New cars may be better deal than used


Sticker shock was once reserved for the new car lot, but over on the used car side buyers are seeing prices that are only a few hundred dollars less than new car prices.

Jennifer Burkhalter was in the market for a truck last year and considered buying a one used, until she saw the price.

"I was really shocked," she said.

Shocked because the price of a used truck was only a few thousand dollars less than a new one.

Burkhalter said, "You could go $25,000 on a new truck, versus $20,000 on an used one. It did not make sense, plus we got warranty and the miles were zero mileage on it."

Burkhalter is seeing the same trend Kelley Blue Book has found. The car search tool reports that in some cases, new cars cost nearly the same as those one year old.

Alan Helfman with River Oaks Dodge said, "You will pay a premium on some used cars right now."

Helfman says consumers looking for deals on year old vehicles are often surprised to find the costs are not significantly lower than a new vehicle.

"I sell a lot of them that way because they are shocked," he explained. "It is like they say, 'Man I did not know I could get that quite that way.'"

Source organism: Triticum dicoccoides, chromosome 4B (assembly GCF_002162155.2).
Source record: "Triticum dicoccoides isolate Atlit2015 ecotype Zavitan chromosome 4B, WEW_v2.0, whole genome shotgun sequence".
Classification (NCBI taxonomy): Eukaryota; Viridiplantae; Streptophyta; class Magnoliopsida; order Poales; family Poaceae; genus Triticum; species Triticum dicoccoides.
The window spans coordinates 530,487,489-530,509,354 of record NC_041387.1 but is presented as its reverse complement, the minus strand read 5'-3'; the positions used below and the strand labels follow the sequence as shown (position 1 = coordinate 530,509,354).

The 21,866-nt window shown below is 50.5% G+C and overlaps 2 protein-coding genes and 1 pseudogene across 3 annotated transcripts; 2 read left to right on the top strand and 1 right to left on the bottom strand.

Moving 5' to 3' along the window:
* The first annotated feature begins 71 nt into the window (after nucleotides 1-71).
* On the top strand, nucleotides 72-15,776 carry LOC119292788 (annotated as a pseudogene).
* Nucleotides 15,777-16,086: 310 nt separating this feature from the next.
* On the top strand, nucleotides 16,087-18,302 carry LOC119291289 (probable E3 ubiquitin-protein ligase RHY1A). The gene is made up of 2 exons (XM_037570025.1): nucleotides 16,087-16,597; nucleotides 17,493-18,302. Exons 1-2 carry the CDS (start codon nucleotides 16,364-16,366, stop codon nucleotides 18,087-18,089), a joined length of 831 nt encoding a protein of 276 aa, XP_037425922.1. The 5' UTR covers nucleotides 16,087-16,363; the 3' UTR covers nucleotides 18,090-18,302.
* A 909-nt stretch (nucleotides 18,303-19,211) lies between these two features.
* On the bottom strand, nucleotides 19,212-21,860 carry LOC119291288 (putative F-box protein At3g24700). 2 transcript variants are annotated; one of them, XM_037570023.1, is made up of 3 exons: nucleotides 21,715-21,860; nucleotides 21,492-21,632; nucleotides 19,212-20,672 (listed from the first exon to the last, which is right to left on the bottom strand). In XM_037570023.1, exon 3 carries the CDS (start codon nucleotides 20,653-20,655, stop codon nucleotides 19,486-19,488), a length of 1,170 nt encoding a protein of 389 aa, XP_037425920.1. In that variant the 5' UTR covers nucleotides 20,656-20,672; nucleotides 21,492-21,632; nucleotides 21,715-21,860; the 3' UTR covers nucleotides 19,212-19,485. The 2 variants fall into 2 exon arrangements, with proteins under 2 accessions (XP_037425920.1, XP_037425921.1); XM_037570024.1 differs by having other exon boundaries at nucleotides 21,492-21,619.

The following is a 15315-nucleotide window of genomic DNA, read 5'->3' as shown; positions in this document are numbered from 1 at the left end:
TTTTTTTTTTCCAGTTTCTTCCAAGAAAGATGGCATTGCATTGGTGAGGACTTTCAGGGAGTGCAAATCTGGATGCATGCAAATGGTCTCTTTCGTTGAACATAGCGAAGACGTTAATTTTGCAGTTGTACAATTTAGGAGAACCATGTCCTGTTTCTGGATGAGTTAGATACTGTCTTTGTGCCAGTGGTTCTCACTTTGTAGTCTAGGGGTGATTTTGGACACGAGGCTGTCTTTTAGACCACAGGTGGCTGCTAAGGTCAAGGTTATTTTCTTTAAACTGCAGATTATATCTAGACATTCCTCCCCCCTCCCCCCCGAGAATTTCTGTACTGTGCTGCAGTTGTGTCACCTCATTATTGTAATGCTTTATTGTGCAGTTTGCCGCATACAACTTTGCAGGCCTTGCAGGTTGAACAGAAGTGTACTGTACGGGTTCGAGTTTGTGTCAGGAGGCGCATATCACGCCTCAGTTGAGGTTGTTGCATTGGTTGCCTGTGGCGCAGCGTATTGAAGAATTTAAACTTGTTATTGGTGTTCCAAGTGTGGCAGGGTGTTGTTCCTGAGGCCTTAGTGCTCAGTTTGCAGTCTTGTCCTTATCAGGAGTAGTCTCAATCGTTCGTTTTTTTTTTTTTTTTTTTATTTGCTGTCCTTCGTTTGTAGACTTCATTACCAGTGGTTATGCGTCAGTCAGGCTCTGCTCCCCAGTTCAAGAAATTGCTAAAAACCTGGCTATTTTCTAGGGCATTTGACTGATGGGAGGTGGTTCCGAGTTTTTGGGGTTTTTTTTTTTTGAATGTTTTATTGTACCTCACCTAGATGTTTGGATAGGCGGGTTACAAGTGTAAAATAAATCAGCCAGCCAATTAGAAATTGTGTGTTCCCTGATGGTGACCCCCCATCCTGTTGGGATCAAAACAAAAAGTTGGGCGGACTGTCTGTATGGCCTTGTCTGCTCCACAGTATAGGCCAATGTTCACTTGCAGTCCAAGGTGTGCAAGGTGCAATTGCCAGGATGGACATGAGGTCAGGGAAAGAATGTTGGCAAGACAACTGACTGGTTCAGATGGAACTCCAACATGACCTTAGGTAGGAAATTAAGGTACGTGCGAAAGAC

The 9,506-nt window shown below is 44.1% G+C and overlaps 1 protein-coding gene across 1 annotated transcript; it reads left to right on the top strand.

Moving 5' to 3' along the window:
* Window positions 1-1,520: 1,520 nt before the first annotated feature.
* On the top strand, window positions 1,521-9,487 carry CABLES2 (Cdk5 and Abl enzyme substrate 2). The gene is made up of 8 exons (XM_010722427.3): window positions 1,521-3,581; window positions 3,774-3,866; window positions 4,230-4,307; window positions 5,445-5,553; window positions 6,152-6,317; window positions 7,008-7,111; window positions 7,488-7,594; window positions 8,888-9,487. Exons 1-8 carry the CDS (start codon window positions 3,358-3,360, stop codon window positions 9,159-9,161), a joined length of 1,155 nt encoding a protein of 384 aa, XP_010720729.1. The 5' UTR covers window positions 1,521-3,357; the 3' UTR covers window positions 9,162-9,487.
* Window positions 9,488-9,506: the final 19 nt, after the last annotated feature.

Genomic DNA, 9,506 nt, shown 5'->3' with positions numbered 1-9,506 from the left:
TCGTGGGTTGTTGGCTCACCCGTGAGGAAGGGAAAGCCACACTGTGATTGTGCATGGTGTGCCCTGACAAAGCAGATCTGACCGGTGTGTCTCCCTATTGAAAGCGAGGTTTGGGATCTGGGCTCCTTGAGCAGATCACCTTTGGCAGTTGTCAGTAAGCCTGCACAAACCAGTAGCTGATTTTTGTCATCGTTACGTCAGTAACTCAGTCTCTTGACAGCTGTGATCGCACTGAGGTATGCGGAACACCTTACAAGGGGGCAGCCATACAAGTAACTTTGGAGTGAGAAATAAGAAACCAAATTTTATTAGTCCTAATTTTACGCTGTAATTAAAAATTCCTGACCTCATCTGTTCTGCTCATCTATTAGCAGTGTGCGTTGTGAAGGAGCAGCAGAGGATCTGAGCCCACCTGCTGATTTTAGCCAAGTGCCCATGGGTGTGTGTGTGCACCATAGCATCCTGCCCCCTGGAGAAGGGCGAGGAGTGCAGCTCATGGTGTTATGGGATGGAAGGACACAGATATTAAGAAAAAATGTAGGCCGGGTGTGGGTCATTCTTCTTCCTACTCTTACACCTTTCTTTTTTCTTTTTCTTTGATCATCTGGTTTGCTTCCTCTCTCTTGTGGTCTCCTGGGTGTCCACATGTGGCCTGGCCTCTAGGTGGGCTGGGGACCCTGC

Take the Jeep Wrangler -- Kelley Blue Book says a 2012 version runs about $22,281, while a 2011 Wrangler is typically prices at $22,000, a difference of less than $300. Another factor is that the supply of new cars is dwindling on some models.

Helfman said, "The cars are better and there are warranties out there that guarantee them for life."

Used car buyers can find deals, but they have to look past vehicles that are only a year or two old. A new Toyota 4 Runner costs more than $35,000. To find a deal on a used 4 Runner you have to settle for one that is four years old. It can be found for about $6,000 less.

We looked at 2011 cars with no miles versus those with mileage and found that in some cases buying a 2012 makes more sense.

Financing deals are another reason new cars are close to the price of used cars. If you qualify, you can get zero percent deals. On used cars, the interest rates can be up to six percent or more.

So which cars are the best deals? Kelley Blue Book has a list of 10 vehicles to buy new rather than used.

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